http://www.google.com/search?q=while+in+use+receptacle+cover

    Photo 5  

    Photo 6  

    Photo 141  
  • Example of a while in use cover
  •  

    7) One or more hornet, bee and/or wasp nests were found. These can pose a safety hazard. Nest(s) should be removed as necessary.

    Photo 8  

    Photo 9  

    Photo 60  

    Photo 61  

    8) Gaps exist at one or more openings around the exterior, such as those where outside faucets, refrigerant lines, and/or gas supply pipes penetrate the exterior. Gaps should be sealed as necessary to prevent moisture intrusion and entry by vermin.

    Photo 54  
     

    9) Vegetation such as trees, shrubs and/or vines are in contact with or less than one foot from the structure's exterior. Vegetation can serve as a conduit for wood destroying insects and may retain moisture against the exterior after it rains. Vegetation should be pruned and/or removed as necessary to maintain a one foot clearance between it and the structure's exterior.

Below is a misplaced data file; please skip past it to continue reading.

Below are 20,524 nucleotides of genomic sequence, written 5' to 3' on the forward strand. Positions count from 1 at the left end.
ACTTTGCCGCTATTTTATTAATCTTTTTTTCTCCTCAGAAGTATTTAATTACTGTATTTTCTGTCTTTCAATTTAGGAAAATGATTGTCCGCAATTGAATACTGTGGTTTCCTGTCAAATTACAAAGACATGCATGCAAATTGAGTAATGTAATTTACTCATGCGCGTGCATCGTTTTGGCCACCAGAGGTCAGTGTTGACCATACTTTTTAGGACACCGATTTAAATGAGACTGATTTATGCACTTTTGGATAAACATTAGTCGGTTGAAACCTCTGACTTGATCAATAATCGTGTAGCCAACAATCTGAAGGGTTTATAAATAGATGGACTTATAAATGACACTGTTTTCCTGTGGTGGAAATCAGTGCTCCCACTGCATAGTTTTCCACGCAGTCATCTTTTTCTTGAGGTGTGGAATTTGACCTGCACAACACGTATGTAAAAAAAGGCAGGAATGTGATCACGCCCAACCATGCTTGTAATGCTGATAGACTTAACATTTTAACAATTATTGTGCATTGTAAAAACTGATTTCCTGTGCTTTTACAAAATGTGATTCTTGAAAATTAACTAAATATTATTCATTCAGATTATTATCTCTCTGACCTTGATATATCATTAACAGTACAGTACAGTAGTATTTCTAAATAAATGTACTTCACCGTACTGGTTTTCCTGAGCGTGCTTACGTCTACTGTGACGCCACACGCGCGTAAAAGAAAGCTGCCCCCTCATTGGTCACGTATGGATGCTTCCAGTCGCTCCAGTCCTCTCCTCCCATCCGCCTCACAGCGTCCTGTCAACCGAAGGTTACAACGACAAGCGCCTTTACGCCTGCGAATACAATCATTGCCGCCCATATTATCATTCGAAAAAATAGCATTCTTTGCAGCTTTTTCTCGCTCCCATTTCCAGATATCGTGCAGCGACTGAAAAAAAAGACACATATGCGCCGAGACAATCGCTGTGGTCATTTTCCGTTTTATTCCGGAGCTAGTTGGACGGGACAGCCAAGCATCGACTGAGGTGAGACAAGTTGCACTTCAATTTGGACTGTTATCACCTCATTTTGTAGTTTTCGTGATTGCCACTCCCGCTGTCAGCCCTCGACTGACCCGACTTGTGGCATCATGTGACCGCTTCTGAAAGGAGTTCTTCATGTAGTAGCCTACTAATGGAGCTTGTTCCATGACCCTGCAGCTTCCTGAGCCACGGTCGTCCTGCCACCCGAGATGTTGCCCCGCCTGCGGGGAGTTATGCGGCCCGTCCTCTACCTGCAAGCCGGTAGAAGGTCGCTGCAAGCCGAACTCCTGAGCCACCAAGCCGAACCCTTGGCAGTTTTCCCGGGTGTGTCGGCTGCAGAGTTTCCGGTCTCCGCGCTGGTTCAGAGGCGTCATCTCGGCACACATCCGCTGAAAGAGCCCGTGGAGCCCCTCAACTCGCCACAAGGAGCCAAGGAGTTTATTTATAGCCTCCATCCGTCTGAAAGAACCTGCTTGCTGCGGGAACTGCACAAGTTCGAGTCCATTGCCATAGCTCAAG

Photo 1  

    Photo 2  

    Photo 3  
     

    10) Trees and/or shrubs are in contact with or are close to the roof edge(s) in one or more areas. Damage to the roof may result, especially during high winds. Vegetation can also act as a conduit for wood destroying insects. Vegetation should be pruned back and/or removed as necessary to prevent damage and infestation by wood destroying insects.

    Photo 4  

    Photo 10  

    11) One or more light fixtures appear to be inoperable. Recommend further evaluation by replacing bulb(s) and/or consulting with the property owner(s). Repairs or replacement of the light fixture(s) by a qualified electrician may be necessary.

    Photo 16  
     

    12) Minor cracks were found in one or more sidewalk or patio sections. However they don't appear to be a structural concern and no trip hazards were found. No immediate action is recommended, but the client(s) may wish to have repairs made or have cracked sections replaced for aesthetic reasons.